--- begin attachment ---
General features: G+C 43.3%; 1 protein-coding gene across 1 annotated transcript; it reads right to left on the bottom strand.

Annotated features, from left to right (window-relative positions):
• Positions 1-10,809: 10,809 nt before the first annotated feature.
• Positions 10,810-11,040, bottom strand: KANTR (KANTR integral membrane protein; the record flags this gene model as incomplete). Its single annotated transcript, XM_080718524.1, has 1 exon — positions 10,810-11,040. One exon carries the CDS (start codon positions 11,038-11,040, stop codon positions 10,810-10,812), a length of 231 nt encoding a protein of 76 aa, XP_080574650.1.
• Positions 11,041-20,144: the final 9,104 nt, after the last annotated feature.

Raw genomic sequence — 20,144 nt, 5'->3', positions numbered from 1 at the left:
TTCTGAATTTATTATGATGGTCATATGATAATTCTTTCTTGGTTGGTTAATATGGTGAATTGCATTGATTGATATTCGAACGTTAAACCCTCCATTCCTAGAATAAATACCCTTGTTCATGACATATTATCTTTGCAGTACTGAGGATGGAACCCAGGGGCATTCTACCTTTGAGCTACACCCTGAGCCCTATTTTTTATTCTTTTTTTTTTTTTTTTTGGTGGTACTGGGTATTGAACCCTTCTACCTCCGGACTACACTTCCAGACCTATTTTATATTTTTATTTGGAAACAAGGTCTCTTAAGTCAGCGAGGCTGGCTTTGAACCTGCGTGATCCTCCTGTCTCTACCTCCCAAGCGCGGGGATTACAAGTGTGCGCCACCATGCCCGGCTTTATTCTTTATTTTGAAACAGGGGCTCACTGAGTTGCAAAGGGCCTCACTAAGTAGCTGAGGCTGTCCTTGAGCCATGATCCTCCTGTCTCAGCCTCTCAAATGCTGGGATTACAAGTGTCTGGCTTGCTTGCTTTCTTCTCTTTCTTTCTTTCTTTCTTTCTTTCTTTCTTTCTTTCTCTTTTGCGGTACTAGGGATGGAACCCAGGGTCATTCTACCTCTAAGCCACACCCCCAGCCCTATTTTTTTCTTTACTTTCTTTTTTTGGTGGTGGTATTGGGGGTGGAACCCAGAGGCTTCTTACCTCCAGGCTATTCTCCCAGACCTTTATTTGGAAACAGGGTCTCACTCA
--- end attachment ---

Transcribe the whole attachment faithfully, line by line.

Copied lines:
General features: G+C 43.3%; 1 protein-coding gene across 1 annotated transcript; it reads right to left on the bottom strand.

Annotated features, from left to right (window-relative positions):
• Positions 1-10,809: 10,809 nt before the first annotated feature.
• Positions 10,810-11,040, bottom strand: KANTR (KANTR integral membrane protein; the record flags this gene model as incomplete). Its single annotated transcript, XM_080718524.1, has 1 exon — positions 10,810-11,040. One exon carries the CDS (start codon positions 11,038-11,040, stop codon positions 10,810-10,812), a length of 231 nt encoding a protein of 76 aa, XP_080574650.1.
• Positions 11,041-20,144: the final 9,104 nt, after the last annotated feature.

Raw genomic sequence — 20,144 nt, 5'->3', positions numbered from 1 at the left:
TTCTGAATTTATTATGATGGTCATATGATAATTCTTTCTTGGTTGGTTAATATGGTGAATTGCATTGATTGATATTCGAACGTTAAACCCTCCATTCCTAGAATAAATACCCTTGTTCATGACATATTATCTTTGCAGTACTGAGGATGGAACCCAGGGGCATTCTACCTTTGAGCTACACCCTGAGCCCTATTTTTTATTCTTTTTTTTTTTTTTTTTGGTGGTACTGGGTATTGAACCCTTCTACCTCCGGACTACACTTCCAGACCTATTTTATATTTTTATTTGGAAACAAGGTCTCTTAAGTCAGCGAGGCTGGCTTTGAACCTGCGTGATCCTCCTGTCTCTACCTCCCAAGCGCGGGGATTACAAGTGTGCGCCACCATGCCCGGCTTTATTCTTTATTTTGAAACAGGGGCTCACTGAGTTGCAAAGGGCCTCACTAAGTAGCTGAGGCTGTCCTTGAGCCATGATCCTCCTGTCTCAGCCTCTCAAATGCTGGGATTACAAGTGTCTGGCTTGCTTGCTTTCTTCTCTTTCTTTCTTTCTTTCTTTCTTTCTTTCTTTCTTTCTCTTTTGCGGTACTAGGGATGGAACCCAGGGTCATTCTACCTCTAAGCCACACCCCCAGCCCTATTTTTTTCTTTACTTTCTTTTTTTGGTGGTGGTATTGGGGGTGGAACCCAGAGGCTTCTTACCTCCAGGCTATTCTCCCAGACCTTTATTTGGAAACAGGGTCTCACTCA